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Cross-border e-commerce in China - statistics & facts

Despite the ongoing coronavirus pandemic, cross-border trade in China remained strong. In 2021, with imports and exports surging to new heights, over a third of China's GDP came from merchandise trade. That year, China was the largest exporting country and the second-largest importing country in the world. Driven by the recent global pandemic and digitalization trends, cross-border e-commerce expanded its presence in China's foreign trade landscape.

Cross-border exports

As of 2021, China had around 4,700 cross-border e-commerce companies, most of which were small and medium-sized enterprises. In that year, the gross merchandise value generated by international online trade accounted for around 36 percent of the total import-export value in China. Driven by the development of logistics and digital payments, many Chinese e-commerce companies set up strategies to acquire more overseas markets. Aliexpress, the subsidiary of China's online retailing giant Alibaba, defeated eBay to become the second favorite website among cross-border online shoppers. Besides, half of the ten most downloaded shopping apps in Google Play Stores were operated by Chinese exporters.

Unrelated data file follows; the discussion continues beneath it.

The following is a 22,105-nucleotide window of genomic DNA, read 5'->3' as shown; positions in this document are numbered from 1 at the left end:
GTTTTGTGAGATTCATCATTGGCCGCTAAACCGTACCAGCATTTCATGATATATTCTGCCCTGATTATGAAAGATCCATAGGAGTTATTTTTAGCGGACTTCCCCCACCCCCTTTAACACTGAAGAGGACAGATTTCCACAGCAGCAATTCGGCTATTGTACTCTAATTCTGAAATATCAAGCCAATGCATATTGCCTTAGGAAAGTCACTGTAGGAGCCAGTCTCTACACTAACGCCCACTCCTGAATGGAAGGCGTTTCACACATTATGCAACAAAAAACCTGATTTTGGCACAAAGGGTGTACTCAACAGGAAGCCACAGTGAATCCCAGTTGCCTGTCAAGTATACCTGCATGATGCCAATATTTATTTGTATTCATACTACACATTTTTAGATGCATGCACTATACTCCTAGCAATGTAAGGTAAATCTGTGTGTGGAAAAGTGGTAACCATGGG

After the coronavirus outbreak in 2020, selling on online cross-border marketplaces like Aliexpress and became a way for many Chinese manufacturers to tackle their economic predicament. To stimulate the growth of cross-border e-commerce, China opened 27 new pilot zones in 2022, making the total number of cross-border e-commerce pilot zones 132. Enterprises located in these pilot zones were supported through tax deductions on exporting.

Cross-border imports

The rising middle-class in China demand high-quality products, yet do not want to risk buying counterfeits. Therefore, cross-border e-commerce platforms became an ideal option for purchasing foreign goods. The number of cross-border import e-commerce users in China soared to 155 million in 2021, with the majority between the ages of 26 and 40. As of the first quarter of 2022, Tmall Global, Kaola, and JD Worldwide were the three most prominent cross-border online shopping websites for Chinese consumers, making up a combined 80 percent of the market. Since 2012, cross-border e-commerce imports in China have soared more than tenfold. In a 2021 survey, Chinese shoppers preferred to buy clothing, cosmetics and, food products from cross-border import e-commerce platforms.


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